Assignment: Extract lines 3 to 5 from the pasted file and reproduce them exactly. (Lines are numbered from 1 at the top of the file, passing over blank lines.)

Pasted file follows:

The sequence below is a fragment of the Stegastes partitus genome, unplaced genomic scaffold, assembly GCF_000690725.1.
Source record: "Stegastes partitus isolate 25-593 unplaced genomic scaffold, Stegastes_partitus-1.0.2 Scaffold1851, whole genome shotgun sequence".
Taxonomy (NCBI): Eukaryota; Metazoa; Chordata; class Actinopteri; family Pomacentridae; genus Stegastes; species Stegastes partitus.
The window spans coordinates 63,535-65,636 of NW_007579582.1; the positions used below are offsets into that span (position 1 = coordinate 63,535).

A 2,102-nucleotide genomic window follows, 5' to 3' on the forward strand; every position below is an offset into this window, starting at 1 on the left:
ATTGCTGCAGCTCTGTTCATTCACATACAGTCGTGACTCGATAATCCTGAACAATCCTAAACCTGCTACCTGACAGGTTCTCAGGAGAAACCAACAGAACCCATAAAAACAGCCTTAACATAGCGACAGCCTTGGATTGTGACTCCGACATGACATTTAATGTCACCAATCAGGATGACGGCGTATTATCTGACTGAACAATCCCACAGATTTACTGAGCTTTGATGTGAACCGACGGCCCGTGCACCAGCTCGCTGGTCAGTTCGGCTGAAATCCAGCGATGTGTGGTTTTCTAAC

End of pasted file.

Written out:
Taxonomy (NCBI): Eukaryota; Metazoa; Chordata; class Actinopteri; family Pomacentridae; genus Stegastes; species Stegastes partitus.
The window spans coordinates 63,535-65,636 of NW_007579582.1; the positions used below are offsets into that span (position 1 = coordinate 63,535).

A 2,102-nucleotide genomic window follows, 5' to 3' on the forward strand; every position below is an offset into this window, starting at 1 on the left: